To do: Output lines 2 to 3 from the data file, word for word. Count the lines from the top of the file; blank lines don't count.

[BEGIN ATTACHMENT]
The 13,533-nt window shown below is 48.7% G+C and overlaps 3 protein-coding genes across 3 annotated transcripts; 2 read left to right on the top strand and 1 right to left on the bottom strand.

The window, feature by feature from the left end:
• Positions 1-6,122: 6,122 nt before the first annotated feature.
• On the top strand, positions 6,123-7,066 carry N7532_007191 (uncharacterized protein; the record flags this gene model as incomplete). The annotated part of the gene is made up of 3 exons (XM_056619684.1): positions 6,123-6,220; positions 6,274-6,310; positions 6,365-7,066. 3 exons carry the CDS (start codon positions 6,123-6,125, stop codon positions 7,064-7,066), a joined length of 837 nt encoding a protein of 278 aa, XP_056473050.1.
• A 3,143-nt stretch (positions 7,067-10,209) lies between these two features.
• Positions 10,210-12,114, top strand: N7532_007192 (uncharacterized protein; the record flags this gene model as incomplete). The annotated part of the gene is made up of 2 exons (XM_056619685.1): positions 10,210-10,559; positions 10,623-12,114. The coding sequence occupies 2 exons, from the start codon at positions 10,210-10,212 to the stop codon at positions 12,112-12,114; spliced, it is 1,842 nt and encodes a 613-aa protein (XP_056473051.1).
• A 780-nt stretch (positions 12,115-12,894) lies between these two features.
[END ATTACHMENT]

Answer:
The window, feature by feature from the left end:
• Positions 1-6,122: 6,122 nt before the first annotated feature.